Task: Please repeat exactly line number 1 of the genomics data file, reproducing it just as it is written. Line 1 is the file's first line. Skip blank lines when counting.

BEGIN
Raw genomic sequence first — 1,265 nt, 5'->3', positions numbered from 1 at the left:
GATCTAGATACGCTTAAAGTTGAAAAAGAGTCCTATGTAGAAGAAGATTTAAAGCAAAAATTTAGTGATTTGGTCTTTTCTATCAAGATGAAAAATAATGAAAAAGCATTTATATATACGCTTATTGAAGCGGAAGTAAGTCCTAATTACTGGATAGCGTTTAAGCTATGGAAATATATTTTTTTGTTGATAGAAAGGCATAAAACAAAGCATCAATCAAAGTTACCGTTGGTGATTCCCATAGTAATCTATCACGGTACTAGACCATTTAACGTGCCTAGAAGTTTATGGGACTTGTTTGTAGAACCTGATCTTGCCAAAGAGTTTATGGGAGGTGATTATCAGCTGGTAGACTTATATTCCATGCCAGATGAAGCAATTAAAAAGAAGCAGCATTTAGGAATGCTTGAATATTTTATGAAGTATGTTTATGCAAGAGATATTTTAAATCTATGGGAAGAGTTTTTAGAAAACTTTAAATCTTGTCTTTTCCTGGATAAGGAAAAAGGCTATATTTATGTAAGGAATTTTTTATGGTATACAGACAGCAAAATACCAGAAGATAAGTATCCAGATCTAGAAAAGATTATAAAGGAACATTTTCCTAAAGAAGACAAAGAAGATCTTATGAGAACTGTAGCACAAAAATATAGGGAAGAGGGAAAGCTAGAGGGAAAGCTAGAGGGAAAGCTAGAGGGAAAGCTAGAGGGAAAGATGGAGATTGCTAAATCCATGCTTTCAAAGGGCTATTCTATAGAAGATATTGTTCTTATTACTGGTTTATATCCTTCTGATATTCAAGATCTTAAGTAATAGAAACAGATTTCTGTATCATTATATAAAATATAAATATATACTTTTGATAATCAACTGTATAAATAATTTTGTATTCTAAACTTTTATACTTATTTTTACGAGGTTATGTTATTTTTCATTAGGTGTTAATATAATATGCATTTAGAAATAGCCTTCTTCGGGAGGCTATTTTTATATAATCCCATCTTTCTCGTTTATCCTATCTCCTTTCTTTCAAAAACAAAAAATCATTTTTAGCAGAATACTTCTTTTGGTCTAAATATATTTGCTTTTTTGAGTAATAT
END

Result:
Raw genomic sequence first — 1,265 nt, 5'->3', positions numbered from 1 at the left: